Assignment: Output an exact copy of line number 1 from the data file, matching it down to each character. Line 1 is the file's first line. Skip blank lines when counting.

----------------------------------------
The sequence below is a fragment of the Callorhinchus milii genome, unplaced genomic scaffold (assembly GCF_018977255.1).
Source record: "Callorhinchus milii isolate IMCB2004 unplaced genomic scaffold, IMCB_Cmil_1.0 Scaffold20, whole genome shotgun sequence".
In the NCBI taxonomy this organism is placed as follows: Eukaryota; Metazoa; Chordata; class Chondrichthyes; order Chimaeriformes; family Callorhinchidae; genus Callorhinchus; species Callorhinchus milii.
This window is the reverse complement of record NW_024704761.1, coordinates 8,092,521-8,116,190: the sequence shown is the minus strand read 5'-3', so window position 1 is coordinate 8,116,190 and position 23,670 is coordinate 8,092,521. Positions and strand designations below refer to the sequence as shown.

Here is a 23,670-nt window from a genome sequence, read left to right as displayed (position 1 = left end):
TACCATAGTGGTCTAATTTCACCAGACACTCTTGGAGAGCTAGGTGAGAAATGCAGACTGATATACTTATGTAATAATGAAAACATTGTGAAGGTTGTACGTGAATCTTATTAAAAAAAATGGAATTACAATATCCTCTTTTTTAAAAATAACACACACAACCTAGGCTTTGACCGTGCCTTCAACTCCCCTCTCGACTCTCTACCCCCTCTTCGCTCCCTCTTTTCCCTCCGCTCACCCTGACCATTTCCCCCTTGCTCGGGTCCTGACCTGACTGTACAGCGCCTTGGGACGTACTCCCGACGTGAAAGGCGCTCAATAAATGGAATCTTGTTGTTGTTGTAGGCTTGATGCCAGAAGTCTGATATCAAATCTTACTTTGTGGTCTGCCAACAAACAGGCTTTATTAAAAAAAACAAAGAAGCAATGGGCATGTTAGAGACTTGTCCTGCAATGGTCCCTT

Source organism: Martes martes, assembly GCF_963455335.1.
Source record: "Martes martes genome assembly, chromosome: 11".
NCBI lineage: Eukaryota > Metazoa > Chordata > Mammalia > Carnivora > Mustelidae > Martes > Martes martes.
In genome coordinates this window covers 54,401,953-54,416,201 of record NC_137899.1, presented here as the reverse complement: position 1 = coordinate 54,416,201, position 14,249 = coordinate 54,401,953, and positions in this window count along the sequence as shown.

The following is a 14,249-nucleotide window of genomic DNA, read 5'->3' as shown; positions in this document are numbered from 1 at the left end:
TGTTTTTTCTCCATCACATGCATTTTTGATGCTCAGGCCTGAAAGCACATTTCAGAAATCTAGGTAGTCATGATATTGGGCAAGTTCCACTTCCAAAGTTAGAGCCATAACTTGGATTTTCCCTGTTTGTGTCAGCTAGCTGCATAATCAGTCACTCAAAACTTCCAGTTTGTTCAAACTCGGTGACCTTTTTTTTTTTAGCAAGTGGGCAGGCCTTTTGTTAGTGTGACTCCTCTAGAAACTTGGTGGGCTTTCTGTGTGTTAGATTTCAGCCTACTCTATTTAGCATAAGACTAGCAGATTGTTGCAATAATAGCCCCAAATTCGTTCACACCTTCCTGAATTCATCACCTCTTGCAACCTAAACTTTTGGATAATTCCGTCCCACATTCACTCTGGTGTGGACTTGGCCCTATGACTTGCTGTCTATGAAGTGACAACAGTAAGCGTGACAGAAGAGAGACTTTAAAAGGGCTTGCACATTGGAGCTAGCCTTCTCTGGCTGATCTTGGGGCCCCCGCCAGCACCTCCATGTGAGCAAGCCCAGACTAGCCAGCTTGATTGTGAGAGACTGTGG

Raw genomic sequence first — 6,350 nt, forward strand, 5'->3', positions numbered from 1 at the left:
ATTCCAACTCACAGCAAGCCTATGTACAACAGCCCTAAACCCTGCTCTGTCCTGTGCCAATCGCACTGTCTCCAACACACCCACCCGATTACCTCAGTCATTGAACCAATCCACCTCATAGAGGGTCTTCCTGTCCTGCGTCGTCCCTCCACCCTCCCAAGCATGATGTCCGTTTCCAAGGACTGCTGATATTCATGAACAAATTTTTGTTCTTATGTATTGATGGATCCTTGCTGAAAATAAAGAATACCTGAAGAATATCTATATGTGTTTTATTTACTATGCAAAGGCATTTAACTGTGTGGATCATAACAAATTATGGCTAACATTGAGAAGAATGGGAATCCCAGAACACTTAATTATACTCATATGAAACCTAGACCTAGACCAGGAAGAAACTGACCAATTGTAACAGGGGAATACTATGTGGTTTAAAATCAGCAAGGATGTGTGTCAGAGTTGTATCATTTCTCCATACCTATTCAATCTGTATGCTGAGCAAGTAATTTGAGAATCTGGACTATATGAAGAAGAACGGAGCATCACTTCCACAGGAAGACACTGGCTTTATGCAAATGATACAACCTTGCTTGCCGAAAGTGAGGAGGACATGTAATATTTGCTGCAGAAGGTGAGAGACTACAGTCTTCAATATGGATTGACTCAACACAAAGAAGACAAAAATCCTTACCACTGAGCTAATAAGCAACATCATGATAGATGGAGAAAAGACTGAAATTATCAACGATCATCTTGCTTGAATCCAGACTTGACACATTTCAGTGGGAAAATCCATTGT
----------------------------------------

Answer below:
The sequence below is a fragment of the Callorhinchus milii genome, unplaced genomic scaffold (assembly GCF_018977255.1).